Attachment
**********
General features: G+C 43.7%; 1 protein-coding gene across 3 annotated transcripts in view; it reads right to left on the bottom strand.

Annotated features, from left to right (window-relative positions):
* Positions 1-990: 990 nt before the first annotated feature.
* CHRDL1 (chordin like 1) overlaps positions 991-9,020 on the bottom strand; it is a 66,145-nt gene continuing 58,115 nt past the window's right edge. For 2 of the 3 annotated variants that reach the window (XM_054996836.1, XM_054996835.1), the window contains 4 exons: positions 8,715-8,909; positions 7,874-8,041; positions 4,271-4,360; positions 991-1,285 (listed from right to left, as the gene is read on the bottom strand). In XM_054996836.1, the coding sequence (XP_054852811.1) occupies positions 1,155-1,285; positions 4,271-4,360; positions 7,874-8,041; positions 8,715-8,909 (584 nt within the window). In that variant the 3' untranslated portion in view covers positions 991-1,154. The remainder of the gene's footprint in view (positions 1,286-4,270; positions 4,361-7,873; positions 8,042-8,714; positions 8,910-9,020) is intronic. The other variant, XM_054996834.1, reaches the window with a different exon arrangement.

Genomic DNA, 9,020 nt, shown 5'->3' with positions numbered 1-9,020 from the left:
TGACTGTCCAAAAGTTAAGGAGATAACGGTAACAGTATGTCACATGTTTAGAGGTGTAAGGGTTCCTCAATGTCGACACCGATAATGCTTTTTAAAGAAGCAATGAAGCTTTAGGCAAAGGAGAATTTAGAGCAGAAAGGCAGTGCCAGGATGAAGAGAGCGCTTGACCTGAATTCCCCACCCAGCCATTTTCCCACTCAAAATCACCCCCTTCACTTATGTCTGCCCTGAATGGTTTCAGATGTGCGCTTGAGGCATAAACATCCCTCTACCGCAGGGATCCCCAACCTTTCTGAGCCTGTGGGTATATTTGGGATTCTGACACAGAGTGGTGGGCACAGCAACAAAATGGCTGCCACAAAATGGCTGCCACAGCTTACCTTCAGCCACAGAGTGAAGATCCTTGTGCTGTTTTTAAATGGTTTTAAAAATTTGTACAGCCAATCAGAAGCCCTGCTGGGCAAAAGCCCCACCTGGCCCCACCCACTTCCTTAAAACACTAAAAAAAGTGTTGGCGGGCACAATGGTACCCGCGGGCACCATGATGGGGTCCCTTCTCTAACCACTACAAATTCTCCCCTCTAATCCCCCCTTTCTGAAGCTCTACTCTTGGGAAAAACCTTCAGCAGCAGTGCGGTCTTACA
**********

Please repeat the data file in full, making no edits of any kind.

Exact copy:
General features: G+C 43.7%; 1 protein-coding gene across 3 annotated transcripts in view; it reads right to left on the bottom strand.

Annotated features, from left to right (window-relative positions):
* Positions 1-990: 990 nt before the first annotated feature.
* CHRDL1 (chordin like 1) overlaps positions 991-9,020 on the bottom strand; it is a 66,145-nt gene continuing 58,115 nt past the window's right edge. For 2 of the 3 annotated variants that reach the window (XM_054996836.1, XM_054996835.1), the window contains 4 exons: positions 8,715-8,909; positions 7,874-8,041; positions 4,271-4,360; positions 991-1,285 (listed from right to left, as the gene is read on the bottom strand). In XM_054996836.1, the coding sequence (XP_054852811.1) occupies positions 1,155-1,285; positions 4,271-4,360; positions 7,874-8,041; positions 8,715-8,909 (584 nt within the window). In that variant the 3' untranslated portion in view covers positions 991-1,154. The remainder of the gene's footprint in view (positions 1,286-4,270; positions 4,361-7,873; positions 8,042-8,714; positions 8,910-9,020) is intronic. The other variant, XM_054996834.1, reaches the window with a different exon arrangement.

Genomic DNA, 9,020 nt, shown 5'->3' with positions numbered 1-9,020 from the left:
TGACTGTCCAAAAGTTAAGGAGATAACGGTAACAGTATGTCACATGTTTAGAGGTGTAAGGGTTCCTCAATGTCGACACCGATAATGCTTTTTAAAGAAGCAATGAAGCTTTAGGCAAAGGAGAATTTAGAGCAGAAAGGCAGTGCCAGGATGAAGAGAGCGCTTGACCTGAATTCCCCACCCAGCCATTTTCCCACTCAAAATCACCCCCTTCACTTATGTCTGCCCTGAATGGTTTCAGATGTGCGCTTGAGGCATAAACATCCCTCTACCGCAGGGATCCCCAACCTTTCTGAGCCTGTGGGTATATTTGGGATTCTGACACAGAGTGGTGGGCACAGCAACAAAATGGCTGCCACAAAATGGCTGCCACAGCTTACCTTCAGCCACAGAGTGAAGATCCTTGTGCTGTTTTTAAATGGTTTTAAAAATTTGTACAGCCAATCAGAAGCCCTGCTGGGCAAAAGCCCCACCTGGCCCCACCCACTTCCTTAAAACACTAAAAAAAGTGTTGGCGGGCACAATGGTACCCGCGGGCACCATGATGGGGTCCCTTCTCTAACCACTACAAATTCTCCCCTCTAATCCCCCCTTTCTGAAGCTCTACTCTTGGGAAAAACCTTCAGCAGCAGTGCGGTCTTACA